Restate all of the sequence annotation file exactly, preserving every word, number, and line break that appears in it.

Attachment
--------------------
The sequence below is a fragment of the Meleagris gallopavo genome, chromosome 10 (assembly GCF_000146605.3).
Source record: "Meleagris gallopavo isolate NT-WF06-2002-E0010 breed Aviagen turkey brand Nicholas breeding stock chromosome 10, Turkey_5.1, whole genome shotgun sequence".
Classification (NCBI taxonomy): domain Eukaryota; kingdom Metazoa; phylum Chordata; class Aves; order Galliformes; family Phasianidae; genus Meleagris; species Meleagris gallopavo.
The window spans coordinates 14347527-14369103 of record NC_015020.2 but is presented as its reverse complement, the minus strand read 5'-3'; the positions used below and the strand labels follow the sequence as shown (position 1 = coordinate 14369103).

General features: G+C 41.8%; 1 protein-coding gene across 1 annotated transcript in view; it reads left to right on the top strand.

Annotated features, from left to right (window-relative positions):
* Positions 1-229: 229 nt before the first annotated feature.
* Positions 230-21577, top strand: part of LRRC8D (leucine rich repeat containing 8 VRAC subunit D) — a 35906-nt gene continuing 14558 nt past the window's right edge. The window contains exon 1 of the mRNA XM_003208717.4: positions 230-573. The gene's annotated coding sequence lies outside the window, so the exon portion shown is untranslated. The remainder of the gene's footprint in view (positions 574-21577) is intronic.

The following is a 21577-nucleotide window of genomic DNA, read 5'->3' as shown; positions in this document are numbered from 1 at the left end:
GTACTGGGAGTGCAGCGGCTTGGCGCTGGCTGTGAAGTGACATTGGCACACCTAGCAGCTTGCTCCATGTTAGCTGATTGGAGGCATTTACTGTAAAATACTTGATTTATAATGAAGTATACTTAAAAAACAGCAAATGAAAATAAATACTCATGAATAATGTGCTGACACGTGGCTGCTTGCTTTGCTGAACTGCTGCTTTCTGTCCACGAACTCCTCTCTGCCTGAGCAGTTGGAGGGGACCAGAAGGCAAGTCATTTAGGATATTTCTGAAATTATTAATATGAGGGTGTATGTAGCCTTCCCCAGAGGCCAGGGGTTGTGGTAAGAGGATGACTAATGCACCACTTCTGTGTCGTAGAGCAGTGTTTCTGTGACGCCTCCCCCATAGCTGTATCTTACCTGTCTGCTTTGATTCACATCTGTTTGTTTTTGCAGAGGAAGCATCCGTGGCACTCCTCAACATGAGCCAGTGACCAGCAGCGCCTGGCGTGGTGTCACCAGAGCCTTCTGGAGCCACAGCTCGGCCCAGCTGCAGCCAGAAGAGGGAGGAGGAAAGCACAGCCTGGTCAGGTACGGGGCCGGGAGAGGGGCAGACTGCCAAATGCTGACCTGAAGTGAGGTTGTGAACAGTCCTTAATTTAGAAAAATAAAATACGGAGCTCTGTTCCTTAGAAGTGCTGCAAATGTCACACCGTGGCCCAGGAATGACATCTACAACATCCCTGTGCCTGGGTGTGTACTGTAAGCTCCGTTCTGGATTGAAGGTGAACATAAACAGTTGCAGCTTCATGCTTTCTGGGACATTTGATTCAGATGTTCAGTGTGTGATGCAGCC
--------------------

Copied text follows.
The sequence below is a fragment of the Meleagris gallopavo genome, chromosome 10 (assembly GCF_000146605.3).
Source record: "Meleagris gallopavo isolate NT-WF06-2002-E0010 breed Aviagen turkey brand Nicholas breeding stock chromosome 10, Turkey_5.1, whole genome shotgun sequence".
Classification (NCBI taxonomy): domain Eukaryota; kingdom Metazoa; phylum Chordata; class Aves; order Galliformes; family Phasianidae; genus Meleagris; species Meleagris gallopavo.
The window spans coordinates 14347527-14369103 of record NC_015020.2 but is presented as its reverse complement, the minus strand read 5'-3'; the positions used below and the strand labels follow the sequence as shown (position 1 = coordinate 14369103).

General features: G+C 41.8%; 1 protein-coding gene across 1 annotated transcript in view; it reads left to right on the top strand.

Annotated features, from left to right (window-relative positions):
* Positions 1-229: 229 nt before the first annotated feature.
* Positions 230-21577, top strand: part of LRRC8D (leucine rich repeat containing 8 VRAC subunit D) — a 35906-nt gene continuing 14558 nt past the window's right edge. The window contains exon 1 of the mRNA XM_003208717.4: positions 230-573. The gene's annotated coding sequence lies outside the window, so the exon portion shown is untranslated. The remainder of the gene's footprint in view (positions 574-21577) is intronic.

The following is a 21577-nucleotide window of genomic DNA, read 5'->3' as shown; positions in this document are numbered from 1 at the left end:
GTACTGGGAGTGCAGCGGCTTGGCGCTGGCTGTGAAGTGACATTGGCACACCTAGCAGCTTGCTCCATGTTAGCTGATTGGAGGCATTTACTGTAAAATACTTGATTTATAATGAAGTATACTTAAAAAACAGCAAATGAAAATAAATACTCATGAATAATGTGCTGACACGTGGCTGCTTGCTTTGCTGAACTGCTGCTTTCTGTCCACGAACTCCTCTCTGCCTGAGCAGTTGGAGGGGACCAGAAGGCAAGTCATTTAGGATATTTCTGAAATTATTAATATGAGGGTGTATGTAGCCTTCCCCAGAGGCCAGGGGTTGTGGTAAGAGGATGACTAATGCACCACTTCTGTGTCGTAGAGCAGTGTTTCTGTGACGCCTCCCCCATAGCTGTATCTTACCTGTCTGCTTTGATTCACATCTGTTTGTTTTTGCAGAGGAAGCATCCGTGGCACTCCTCAACATGAGCCAGTGACCAGCAGCGCCTGGCGTGGTGTCACCAGAGCCTTCTGGAGCCACAGCTCGGCCCAGCTGCAGCCAGAAGAGGGAGGAGGAAAGCACAGCCTGGTCAGGTACGGGGCCGGGAGAGGGGCAGACTGCCAAATGCTGACCTGAAGTGAGGTTGTGAACAGTCCTTAATTTAGAAAAATAAAATACGGAGCTCTGTTCCTTAGAAGTGCTGCAAATGTCACACCGTGGCCCAGGAATGACATCTACAACATCCCTGTGCCTGGGTGTGTACTGTAAGCTCCGTTCTGGATTGAAGGTGAACATAAACAGTTGCAGCTTCATGCTTTCTGGGACATTTGATTCAGATGTTCAGTGTGTGATGCAGCC